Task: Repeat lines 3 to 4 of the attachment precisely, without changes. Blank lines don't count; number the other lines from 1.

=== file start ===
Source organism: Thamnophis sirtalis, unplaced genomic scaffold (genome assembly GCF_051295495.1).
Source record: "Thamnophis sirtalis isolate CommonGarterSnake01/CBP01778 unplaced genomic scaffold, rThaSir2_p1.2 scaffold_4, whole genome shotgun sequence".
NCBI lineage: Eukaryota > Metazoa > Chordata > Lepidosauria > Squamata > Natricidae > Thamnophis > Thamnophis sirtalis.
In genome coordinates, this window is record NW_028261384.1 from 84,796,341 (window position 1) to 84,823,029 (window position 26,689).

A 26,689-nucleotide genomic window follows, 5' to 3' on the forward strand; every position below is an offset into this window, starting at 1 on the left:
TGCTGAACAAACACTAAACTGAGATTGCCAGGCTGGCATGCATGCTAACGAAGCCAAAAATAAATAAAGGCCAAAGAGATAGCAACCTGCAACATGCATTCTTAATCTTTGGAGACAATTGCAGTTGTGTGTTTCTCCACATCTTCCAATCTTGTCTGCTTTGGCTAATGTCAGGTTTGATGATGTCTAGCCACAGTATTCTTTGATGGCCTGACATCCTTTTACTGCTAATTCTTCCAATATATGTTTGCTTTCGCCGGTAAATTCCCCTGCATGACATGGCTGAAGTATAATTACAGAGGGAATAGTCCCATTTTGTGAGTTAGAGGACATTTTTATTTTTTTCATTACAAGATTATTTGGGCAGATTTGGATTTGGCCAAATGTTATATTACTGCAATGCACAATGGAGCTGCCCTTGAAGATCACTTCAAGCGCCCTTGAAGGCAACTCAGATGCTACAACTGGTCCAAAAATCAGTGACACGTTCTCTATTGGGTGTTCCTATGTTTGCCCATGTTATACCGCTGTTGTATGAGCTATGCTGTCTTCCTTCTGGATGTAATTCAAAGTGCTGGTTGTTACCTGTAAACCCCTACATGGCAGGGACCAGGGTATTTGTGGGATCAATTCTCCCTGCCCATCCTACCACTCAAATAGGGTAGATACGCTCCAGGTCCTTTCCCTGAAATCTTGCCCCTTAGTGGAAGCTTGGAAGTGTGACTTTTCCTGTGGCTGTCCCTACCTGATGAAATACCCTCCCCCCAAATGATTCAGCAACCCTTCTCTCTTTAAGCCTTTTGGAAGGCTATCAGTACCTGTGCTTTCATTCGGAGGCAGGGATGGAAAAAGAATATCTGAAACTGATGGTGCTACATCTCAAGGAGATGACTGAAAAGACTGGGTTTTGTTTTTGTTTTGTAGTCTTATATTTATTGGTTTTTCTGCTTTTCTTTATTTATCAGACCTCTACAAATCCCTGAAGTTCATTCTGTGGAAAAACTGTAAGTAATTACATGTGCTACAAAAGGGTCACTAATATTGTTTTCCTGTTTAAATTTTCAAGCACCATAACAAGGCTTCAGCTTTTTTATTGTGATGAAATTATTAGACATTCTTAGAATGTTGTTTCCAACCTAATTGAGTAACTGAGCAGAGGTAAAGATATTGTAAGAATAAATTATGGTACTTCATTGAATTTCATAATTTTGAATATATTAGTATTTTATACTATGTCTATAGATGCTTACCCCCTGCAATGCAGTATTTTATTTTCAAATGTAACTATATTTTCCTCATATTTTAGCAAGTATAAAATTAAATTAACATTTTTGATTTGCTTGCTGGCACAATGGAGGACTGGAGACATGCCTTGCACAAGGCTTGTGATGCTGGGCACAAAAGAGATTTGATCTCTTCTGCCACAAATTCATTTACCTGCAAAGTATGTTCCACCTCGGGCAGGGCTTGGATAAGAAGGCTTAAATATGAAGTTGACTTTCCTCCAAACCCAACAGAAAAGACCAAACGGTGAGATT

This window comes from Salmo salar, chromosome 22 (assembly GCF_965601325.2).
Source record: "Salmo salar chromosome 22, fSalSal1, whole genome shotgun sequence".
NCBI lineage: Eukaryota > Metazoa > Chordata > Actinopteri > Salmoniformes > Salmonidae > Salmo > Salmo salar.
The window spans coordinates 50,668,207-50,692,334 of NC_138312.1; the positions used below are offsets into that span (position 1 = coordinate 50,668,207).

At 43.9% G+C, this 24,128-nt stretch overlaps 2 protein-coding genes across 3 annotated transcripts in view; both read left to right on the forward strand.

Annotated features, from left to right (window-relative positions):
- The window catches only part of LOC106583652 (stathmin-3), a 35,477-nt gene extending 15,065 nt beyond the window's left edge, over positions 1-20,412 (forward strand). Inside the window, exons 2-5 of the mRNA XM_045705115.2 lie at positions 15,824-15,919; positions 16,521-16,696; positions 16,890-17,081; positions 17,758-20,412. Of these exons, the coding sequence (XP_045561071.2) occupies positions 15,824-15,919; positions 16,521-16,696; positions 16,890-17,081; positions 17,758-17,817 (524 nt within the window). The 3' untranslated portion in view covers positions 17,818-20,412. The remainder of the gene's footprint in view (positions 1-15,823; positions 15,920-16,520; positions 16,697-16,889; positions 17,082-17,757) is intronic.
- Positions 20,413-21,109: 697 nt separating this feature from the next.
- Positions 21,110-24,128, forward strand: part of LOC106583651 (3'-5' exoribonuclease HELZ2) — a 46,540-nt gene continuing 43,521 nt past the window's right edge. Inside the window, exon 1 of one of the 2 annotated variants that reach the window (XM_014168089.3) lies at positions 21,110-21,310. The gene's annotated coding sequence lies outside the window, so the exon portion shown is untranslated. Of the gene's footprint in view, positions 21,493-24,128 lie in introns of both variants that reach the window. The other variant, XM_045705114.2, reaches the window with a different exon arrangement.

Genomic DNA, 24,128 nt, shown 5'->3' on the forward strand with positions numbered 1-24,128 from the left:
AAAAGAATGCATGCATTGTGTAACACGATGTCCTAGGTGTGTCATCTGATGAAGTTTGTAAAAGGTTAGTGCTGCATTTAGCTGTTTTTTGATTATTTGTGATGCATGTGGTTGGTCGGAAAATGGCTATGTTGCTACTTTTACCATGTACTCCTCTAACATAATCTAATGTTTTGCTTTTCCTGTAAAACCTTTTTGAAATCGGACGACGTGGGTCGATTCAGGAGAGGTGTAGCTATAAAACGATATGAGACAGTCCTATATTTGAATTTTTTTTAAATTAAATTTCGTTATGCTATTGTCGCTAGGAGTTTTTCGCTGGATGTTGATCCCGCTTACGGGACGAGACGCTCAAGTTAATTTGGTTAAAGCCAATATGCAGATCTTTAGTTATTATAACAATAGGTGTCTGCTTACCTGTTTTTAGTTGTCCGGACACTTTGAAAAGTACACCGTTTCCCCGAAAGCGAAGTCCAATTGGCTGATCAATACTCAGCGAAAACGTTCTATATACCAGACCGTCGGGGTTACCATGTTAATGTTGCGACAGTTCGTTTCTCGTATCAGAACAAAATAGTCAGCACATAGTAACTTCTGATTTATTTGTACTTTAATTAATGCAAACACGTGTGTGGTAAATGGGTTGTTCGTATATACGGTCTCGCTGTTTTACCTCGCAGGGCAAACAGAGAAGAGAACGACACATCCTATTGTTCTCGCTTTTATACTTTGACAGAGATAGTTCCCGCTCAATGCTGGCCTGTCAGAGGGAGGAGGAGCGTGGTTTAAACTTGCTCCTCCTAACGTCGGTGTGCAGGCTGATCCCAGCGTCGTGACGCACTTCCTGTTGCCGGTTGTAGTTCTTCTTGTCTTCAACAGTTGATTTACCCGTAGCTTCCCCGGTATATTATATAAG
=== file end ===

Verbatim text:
NCBI lineage: Eukaryota > Metazoa > Chordata > Lepidosauria > Squamata > Natricidae > Thamnophis > Thamnophis sirtalis.
In genome coordinates, this window is record NW_028261384.1 from 84,796,341 (window position 1) to 84,823,029 (window position 26,689).